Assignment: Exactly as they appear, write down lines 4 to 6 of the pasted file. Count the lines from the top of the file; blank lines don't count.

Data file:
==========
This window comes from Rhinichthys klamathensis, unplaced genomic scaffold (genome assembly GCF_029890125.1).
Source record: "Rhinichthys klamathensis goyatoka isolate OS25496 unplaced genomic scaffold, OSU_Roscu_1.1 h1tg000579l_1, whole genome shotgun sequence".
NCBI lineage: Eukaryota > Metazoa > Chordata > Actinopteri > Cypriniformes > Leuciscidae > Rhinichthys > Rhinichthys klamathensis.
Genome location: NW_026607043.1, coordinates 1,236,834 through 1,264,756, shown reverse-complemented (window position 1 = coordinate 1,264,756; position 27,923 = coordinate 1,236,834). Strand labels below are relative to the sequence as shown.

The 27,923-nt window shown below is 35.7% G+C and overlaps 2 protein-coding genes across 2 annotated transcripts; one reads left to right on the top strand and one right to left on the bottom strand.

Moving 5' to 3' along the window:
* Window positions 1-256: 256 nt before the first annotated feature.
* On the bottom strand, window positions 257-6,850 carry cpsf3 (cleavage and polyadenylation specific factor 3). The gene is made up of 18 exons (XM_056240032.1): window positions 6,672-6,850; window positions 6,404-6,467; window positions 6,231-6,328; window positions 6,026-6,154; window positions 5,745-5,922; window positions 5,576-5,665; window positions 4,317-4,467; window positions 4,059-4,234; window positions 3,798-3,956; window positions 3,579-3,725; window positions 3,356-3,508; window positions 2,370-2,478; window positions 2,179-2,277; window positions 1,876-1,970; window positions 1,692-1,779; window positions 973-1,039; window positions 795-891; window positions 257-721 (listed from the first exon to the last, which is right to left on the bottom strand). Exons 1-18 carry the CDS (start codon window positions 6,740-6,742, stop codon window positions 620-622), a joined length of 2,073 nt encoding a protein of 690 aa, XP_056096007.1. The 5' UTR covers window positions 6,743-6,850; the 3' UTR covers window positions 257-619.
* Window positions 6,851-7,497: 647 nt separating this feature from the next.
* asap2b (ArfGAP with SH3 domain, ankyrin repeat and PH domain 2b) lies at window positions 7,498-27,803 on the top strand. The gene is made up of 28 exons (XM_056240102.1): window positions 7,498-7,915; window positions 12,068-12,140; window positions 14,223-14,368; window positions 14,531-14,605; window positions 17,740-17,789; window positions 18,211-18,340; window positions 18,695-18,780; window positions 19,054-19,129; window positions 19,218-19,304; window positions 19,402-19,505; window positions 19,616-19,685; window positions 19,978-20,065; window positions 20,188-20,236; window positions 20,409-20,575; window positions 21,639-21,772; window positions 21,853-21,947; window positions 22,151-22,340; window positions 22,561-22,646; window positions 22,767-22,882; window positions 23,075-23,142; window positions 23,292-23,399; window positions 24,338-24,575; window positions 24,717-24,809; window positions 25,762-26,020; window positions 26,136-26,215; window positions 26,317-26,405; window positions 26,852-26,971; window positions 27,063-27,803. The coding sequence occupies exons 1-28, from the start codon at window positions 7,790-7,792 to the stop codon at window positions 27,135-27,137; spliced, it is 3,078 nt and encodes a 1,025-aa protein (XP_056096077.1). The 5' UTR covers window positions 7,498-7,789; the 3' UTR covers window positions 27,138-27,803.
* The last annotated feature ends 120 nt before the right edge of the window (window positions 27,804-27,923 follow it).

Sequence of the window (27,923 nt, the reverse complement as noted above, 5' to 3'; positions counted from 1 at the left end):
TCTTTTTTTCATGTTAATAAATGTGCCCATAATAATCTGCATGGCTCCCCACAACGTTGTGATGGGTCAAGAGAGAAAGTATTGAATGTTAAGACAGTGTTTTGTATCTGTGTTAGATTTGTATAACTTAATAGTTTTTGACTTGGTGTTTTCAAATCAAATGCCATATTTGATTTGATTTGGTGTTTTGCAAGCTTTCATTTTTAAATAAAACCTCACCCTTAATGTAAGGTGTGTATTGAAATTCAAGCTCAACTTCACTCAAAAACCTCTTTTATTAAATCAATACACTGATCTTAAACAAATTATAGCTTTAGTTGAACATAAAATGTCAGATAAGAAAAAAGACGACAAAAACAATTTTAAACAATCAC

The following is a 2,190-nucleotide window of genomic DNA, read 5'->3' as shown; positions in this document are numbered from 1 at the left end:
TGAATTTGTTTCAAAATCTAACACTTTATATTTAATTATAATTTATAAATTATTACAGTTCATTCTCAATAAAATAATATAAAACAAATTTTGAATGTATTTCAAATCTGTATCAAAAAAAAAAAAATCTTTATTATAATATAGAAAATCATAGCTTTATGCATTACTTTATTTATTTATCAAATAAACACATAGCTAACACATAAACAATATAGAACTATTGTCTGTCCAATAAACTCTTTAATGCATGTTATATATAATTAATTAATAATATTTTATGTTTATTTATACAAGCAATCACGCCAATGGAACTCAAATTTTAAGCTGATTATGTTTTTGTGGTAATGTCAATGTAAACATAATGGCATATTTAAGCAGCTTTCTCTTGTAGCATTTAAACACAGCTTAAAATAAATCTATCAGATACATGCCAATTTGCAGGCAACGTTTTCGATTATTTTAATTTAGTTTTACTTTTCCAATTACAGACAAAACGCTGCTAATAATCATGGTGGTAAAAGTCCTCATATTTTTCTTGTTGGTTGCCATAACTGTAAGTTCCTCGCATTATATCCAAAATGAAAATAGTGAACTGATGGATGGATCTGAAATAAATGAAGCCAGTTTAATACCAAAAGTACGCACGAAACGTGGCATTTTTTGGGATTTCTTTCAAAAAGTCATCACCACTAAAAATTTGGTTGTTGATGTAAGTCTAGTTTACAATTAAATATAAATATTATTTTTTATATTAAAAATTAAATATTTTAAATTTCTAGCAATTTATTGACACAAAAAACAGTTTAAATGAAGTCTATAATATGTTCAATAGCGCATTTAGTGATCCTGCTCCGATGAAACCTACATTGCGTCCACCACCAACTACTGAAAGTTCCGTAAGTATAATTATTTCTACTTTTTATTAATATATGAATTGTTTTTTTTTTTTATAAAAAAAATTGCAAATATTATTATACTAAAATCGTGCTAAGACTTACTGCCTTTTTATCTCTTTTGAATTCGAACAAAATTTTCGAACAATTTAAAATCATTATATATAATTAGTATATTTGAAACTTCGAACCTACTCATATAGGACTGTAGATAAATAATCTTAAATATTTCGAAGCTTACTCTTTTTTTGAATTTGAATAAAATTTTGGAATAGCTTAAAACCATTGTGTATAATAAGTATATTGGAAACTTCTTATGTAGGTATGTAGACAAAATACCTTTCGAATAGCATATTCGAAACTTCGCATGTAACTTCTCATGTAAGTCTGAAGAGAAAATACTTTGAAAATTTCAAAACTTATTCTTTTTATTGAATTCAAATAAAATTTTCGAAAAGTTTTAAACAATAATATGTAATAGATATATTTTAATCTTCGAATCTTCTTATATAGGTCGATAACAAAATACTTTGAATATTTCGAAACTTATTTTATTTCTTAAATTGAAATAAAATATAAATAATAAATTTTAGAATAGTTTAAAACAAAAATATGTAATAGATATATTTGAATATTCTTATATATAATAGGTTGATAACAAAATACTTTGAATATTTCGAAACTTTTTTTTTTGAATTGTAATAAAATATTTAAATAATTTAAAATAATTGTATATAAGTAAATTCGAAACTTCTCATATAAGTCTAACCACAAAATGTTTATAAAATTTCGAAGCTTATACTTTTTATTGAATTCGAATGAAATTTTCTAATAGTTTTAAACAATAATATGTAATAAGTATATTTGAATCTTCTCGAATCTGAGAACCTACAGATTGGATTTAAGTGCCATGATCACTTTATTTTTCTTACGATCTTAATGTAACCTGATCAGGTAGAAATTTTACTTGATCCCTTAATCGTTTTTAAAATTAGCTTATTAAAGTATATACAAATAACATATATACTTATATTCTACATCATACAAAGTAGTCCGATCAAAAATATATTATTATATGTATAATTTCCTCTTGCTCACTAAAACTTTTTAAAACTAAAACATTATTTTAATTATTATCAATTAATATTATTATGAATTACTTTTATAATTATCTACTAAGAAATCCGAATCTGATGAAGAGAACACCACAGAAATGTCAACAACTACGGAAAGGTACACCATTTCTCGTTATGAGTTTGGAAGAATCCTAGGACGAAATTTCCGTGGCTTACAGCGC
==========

Genome location: NW_026607043.1, coordinates 1,236,834 through 1,264,756, shown reverse-complemented (window position 1 = coordinate 1,264,756; position 27,923 = coordinate 1,236,834). Strand labels below are relative to the sequence as shown.

The 27,923-nt window shown below is 35.7% G+C and overlaps 2 protein-coding genes across 2 annotated transcripts; one reads left to right on the top strand and one right to left on the bottom strand.

Moving 5' to 3' along the window: